Talking to Children About Racism


The recent deaths of George Floyd, Ahmaud Arbery, Breonna Taylor and other black people who have been killed by police has given rise to candid global, national and local conversations about racism. Talking about racism and injustice is not easy, but must not be ignored. As parents, grandparents and role models for children, it is our responsibility to educate children, despite the unease that we may feel.

Here are some ways to talk with children about inequality, along with some resources.

Read Together

Find age-appropriate books and movies that talk about experiences of inequality and racism. Public libraries are starting to re-open and can be an excellent source. Call your local library and ask to speak with the children’s librarian or reference desk for suggestions. Read books with your child, ask questions, answer their questions, and have conversations about the books.

Allow Children to Express Their Feelings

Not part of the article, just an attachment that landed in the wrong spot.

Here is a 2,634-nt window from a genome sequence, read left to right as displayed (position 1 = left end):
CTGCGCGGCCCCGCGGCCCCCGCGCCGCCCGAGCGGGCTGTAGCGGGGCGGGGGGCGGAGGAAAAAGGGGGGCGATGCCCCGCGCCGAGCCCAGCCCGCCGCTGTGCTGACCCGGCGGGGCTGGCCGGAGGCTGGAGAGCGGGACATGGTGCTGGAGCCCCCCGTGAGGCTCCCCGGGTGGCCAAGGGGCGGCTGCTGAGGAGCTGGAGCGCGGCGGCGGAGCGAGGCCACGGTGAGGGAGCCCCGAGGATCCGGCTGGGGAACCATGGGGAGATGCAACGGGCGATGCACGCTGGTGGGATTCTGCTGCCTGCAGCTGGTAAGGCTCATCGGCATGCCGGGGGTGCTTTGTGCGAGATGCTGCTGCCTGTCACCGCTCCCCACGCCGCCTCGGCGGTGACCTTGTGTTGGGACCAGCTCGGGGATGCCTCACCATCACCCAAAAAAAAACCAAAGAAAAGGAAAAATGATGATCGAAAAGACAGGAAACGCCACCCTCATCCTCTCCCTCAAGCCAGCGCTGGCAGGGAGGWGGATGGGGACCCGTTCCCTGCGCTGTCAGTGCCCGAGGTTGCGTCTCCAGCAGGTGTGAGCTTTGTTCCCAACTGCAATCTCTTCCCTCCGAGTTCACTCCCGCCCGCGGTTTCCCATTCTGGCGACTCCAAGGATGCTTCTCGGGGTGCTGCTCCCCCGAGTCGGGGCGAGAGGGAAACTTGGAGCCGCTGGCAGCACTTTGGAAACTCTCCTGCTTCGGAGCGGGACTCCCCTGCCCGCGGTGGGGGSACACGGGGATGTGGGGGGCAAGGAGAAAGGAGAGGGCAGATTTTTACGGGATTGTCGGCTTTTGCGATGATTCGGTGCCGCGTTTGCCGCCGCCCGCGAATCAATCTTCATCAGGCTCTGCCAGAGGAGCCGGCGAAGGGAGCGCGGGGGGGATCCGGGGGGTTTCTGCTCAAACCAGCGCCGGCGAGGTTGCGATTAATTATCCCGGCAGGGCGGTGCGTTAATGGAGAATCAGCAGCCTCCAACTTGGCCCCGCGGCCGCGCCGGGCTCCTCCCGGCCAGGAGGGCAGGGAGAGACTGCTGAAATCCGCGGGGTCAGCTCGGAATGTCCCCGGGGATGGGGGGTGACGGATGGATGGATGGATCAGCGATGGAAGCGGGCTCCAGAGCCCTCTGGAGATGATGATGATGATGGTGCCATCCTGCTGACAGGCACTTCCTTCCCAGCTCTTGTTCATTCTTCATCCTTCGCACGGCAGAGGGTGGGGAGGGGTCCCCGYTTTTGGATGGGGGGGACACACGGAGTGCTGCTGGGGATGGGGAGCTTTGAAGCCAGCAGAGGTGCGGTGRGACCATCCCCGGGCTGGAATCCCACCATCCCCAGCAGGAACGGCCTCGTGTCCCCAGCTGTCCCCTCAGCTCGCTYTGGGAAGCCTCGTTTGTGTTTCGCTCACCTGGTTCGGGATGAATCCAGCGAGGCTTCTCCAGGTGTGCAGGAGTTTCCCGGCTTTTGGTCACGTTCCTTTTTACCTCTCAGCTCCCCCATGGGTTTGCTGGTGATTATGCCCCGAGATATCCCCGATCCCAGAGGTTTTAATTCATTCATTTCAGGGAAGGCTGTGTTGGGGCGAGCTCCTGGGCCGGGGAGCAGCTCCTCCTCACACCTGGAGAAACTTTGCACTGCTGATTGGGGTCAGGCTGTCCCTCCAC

Allow children to express their own feelings and participate in peaceful action. Children can make signs to hang on the door and chalk drawings in the driveway. Older children can write letters to the editor of their local paper and government officials. Model compassion and encourage your child to take actions to help others. These actions might be donating to an organization or volunteering to help victims of racism.

Talk with Your Child

As children enter middle school and have more exposure to different perspectives, parents of black and brown children might start having conversations about how other people may perceive them. It is important to listen to your child, validate their feelings and have ongoing conversations. Racism is not a “one and done” conversation, it should continue as long as injustice lasts in our society.

Set a Positive Tone

Be calm and reassuring. Adults don’t always have answers and that is okay. The topics of inequality and racial justice are complex. What is most important is that you are present for your child, you talk with them at age-appropriate levels, and you help them learn about the world through experiences and education.

Additional Resources

Here are some resources families might find useful as they talk with children about racism: